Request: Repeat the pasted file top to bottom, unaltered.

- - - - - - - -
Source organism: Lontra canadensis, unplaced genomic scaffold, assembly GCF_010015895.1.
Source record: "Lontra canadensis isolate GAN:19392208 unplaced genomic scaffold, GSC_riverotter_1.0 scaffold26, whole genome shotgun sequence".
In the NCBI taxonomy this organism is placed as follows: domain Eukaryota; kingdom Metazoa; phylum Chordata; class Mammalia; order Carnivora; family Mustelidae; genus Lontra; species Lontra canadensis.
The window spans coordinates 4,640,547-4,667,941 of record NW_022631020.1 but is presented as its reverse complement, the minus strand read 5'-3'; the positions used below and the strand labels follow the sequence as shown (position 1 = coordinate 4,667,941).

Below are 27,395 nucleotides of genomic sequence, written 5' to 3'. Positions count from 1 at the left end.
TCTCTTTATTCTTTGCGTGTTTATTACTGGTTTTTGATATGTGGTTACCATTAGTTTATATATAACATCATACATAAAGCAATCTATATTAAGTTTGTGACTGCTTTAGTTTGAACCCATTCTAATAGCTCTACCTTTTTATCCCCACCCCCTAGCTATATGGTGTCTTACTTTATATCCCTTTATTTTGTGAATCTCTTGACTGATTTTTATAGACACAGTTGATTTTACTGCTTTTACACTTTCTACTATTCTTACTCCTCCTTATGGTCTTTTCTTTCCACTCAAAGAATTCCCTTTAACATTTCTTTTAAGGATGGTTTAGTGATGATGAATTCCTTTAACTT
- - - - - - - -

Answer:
Source organism: Lontra canadensis, unplaced genomic scaffold, assembly GCF_010015895.1.
Source record: "Lontra canadensis isolate GAN:19392208 unplaced genomic scaffold, GSC_riverotter_1.0 scaffold26, whole genome shotgun sequence".
In the NCBI taxonomy this organism is placed as follows: domain Eukaryota; kingdom Metazoa; phylum Chordata; class Mammalia; order Carnivora; family Mustelidae; genus Lontra; species Lontra canadensis.
The window spans coordinates 4,640,547-4,667,941 of record NW_022631020.1 but is presented as its reverse complement, the minus strand read 5'-3'; the positions used below and the strand labels follow the sequence as shown (position 1 = coordinate 4,667,941).

Below are 27,395 nucleotides of genomic sequence, written 5' to 3'. Positions count from 1 at the left end.
TCTCTTTATTCTTTGCGTGTTTATTACTGGTTTTTGATATGTGGTTACCATTAGTTTATATATAACATCATACATAAAGCAATCTATATTAAGTTTGTGACTGCTTTAGTTTGAACCCATTCTAATAGCTCTACCTTTTTATCCCCACCCCCTAGCTATATGGTGTCTTACTTTATATCCCTTTATTTTGTGAATCTCTTGACTGATTTTTATAGACACAGTTGATTTTACTGCTTTTACACTTTCTACTATTCTTACTCCTCCTTATGGTCTTTTCTTTCCACTCAAAGAATTCCCTTTAACATTTCTTTTAAGGATGGTTTAGTGATGATGAATTCCTTTAACTT